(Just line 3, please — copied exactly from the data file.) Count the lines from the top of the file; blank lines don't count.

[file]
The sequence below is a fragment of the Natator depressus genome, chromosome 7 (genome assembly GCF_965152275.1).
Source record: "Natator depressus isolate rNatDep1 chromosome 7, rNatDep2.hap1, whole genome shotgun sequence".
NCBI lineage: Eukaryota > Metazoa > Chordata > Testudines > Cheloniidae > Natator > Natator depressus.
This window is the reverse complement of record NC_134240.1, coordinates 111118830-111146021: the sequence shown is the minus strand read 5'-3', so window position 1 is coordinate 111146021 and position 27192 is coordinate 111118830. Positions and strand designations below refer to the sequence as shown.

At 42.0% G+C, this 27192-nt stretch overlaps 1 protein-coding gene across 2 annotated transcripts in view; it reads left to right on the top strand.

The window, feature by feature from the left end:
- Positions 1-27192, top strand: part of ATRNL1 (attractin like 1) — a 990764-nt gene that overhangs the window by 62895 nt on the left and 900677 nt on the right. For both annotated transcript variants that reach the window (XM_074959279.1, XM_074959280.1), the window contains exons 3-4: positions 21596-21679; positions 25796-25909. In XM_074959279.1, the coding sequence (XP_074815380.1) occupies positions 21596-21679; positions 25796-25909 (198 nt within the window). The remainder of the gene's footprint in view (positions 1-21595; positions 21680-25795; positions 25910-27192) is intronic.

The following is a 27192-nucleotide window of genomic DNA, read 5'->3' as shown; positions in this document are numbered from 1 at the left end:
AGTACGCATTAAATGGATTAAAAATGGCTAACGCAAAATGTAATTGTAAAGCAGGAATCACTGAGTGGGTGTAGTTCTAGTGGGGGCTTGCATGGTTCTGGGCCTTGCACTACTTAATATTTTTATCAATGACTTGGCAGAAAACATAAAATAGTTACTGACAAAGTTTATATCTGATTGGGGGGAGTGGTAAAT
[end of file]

NCBI lineage: Eukaryota > Metazoa > Chordata > Testudines > Cheloniidae > Natator > Natator depressus.